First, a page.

Postscript for retro remixers and goatphiles: sample pack from Jelly Roll Morton’s “Billy Goat Stomp.”
I’ll do a shorty talk at the Creative Commons salon in Silverlake, in LA, tonight. My topic is going to be the role of permissive licensing in the business of internet music. I’ll lay out a map of the industry as a whole and situate copyleft within it.
Creative Commons is at the forefront of the progressive copyright movement, seeking arrangements that allow the free flow of artistry and ideas while at the same time protecting intellectual rights and freedoms. A group taking the middle road, its efforts have been invaluable in the face of technology’s rush into the future. At tonight’s salon, Mark “Frosty” McNeil — founder of noted DJ and multimedia collective Dublab — and XSPF developer Lucas Gonze tackle the ramifications and opportunities that could result from current and proposed copyright policies and discuss their larger effect on the music industry.
I’ll do a short presentation at the Creative Commons LA salon on November 11. More about the event:
I don’t get a huge amount of time but I think I can pull off a good conversation starter. I hope that people will take my comments as a cue to engage with the large-scale fiscal realities and possibilities of internet music. I want people on both the internet and music biz side to put their arguments on the table. I want less bloviating and hating, and more constructive engagement.
I’ll probably play a bit of music as part of the talk.
If you’re in LA, c’mon down and see me play at the Hyperion Tavern in Silverlake tomorrow night, Thursday April 3. I’ll sit in with Madame Pamita for her set at 9:30, then will do a set of my own guitar music at about 11:00.
Among other fine songs trashpicked from the dustbin of American history, I’ll be dusting off an 1882 jingle for a brand of rat poison:
The sheet music, “Rough on Rats,” was offered as a premium by Ephraim S. Wells, chemist, Jersey City, N.J., the manufacturer of “Rough on Rats” poison. “Send 35 cents for Song and Chorus of ‘Rough on Rats.’ Just out. Everybody crazy for it.”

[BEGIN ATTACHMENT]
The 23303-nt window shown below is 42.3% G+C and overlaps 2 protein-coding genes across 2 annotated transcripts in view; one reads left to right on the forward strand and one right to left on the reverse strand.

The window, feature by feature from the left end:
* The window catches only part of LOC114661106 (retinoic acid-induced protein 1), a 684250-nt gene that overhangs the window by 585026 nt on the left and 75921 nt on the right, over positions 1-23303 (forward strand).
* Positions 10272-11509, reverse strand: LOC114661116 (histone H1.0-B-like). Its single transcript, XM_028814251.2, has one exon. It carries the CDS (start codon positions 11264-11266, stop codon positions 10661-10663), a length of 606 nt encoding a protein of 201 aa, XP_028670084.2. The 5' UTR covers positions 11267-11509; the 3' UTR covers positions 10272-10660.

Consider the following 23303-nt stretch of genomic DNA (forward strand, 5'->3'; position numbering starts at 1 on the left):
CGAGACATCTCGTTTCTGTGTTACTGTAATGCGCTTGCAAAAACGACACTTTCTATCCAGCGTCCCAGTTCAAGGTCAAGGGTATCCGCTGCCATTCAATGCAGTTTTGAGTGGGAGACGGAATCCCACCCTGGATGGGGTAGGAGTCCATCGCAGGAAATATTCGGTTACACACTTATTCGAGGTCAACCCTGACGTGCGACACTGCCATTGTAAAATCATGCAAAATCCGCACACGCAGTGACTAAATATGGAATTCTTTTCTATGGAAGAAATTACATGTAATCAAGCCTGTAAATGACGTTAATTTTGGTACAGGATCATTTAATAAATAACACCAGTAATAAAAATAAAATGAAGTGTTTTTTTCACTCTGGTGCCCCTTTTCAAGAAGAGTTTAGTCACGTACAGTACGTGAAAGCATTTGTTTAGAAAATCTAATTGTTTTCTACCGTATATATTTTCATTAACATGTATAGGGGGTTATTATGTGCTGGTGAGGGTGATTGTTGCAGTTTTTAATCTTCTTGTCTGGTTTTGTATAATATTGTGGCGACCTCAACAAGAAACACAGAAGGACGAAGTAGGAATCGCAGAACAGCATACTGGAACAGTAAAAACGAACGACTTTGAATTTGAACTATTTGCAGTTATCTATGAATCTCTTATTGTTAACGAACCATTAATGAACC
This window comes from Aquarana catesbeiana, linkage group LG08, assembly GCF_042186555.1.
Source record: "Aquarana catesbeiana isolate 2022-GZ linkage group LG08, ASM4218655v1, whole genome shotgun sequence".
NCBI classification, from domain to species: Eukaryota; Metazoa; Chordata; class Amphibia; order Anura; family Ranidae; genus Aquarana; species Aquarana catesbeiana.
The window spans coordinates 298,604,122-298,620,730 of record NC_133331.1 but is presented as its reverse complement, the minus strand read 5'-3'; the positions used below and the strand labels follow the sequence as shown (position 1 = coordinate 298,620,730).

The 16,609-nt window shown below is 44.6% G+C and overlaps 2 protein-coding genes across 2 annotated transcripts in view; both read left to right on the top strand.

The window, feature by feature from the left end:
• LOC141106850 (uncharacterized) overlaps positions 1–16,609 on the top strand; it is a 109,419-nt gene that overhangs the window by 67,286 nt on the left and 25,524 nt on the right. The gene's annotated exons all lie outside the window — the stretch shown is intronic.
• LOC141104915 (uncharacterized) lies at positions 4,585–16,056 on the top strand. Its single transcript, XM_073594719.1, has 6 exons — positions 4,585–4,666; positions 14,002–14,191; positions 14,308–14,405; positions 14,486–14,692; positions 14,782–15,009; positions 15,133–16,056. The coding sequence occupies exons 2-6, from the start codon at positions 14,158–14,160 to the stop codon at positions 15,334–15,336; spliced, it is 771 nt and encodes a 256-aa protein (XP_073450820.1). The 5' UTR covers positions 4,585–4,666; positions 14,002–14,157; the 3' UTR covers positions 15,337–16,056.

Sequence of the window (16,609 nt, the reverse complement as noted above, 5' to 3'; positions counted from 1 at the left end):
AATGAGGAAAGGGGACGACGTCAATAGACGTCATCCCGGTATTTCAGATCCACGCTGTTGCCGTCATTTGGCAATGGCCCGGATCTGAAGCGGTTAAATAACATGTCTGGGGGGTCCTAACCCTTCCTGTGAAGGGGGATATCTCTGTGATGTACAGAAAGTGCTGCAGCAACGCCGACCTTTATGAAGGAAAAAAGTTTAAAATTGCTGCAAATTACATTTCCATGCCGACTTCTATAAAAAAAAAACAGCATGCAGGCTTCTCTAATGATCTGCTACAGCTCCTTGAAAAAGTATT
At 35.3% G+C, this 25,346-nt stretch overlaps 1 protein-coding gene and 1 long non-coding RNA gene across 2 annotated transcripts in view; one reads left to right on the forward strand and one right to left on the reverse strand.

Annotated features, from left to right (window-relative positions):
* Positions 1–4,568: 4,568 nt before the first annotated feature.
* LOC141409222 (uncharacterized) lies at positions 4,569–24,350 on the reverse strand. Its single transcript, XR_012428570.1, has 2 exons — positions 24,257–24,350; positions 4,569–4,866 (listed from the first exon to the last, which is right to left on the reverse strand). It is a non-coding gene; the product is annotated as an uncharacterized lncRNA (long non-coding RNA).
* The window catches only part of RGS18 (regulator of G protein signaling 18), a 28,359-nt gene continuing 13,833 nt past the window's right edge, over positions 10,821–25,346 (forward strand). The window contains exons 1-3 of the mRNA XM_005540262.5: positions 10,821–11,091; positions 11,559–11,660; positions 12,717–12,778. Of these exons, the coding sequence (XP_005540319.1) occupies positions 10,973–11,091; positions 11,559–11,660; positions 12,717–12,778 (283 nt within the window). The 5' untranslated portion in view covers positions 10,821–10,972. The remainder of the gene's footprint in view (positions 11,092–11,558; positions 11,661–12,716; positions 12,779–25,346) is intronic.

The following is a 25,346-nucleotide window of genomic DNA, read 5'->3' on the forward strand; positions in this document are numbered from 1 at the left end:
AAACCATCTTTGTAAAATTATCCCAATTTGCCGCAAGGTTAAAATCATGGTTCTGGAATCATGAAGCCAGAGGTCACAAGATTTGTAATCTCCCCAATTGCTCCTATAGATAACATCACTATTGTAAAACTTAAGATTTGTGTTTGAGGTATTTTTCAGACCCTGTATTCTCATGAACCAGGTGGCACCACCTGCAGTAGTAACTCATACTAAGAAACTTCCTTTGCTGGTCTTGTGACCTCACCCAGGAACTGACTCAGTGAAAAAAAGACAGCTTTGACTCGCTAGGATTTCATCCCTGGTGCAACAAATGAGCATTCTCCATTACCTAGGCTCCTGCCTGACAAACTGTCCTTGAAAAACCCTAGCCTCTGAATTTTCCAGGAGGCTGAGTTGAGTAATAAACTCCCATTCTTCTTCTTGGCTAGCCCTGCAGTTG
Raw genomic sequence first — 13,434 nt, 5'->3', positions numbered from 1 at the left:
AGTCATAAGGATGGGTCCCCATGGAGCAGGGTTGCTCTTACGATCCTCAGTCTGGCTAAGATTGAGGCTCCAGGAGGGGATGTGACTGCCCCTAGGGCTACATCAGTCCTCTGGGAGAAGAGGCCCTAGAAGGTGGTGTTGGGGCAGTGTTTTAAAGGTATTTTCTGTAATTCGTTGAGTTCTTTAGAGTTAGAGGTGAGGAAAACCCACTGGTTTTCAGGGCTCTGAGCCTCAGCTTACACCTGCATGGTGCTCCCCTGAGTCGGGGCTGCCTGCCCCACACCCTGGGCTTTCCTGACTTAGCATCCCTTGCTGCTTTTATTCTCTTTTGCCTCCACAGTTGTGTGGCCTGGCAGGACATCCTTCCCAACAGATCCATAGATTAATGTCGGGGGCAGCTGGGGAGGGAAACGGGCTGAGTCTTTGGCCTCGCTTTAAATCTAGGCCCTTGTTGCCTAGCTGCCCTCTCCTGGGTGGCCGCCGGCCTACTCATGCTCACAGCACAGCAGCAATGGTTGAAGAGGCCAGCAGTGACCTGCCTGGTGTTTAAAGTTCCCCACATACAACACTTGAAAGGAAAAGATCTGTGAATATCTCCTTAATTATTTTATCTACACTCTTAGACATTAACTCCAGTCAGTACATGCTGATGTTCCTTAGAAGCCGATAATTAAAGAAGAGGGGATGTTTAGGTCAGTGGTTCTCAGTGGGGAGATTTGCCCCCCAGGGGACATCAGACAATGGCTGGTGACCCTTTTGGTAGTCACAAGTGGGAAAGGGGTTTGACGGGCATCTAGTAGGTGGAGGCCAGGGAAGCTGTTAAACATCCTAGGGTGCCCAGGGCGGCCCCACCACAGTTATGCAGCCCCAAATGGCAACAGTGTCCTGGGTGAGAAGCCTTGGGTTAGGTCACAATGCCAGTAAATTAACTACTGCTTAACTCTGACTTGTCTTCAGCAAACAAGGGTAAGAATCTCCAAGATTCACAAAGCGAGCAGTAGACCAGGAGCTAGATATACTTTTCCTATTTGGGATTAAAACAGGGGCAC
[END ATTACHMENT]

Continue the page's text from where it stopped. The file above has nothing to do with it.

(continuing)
The “dwelling house size” of the product sold for 25 cents. Wells’ advertisements claimed “sure death to rats, mice, flies, vermin, ants, insects, roaches, waterbugs, bed bugs” and “one application clears out a building.”
Sheet music for that tune at Library of Congress. I imagine it hasn’t been heard in a public place for at least a hundred years.
Then on Saturday April 5 I’ll play an 8:45 show under the stage name Alvin Pleasant at a little gallery right off the beach in Venice for an event called Foolfest:
Sponto Gallery at 7 Dudley Avenue was the home of the infamous Venice West Cafe from the late 50’s to the early 60’s – an important birthplace for the Beat movement, much like North Beach in San Francisco, the Village in New York and the Left Bank in Paris. Sponto Gallery retrieves the explorations of Alan Kaprow’s Happenings, Jack Smith’s experimental films and the Fluxus art movement with its various film, poetry and comedy events. Visit 81x.com/7dudley/cinema AND myspace.com/sevendudleycinema for more information.
Sponto is a groovy little spot — tiny, good acoustics, comfortable, free.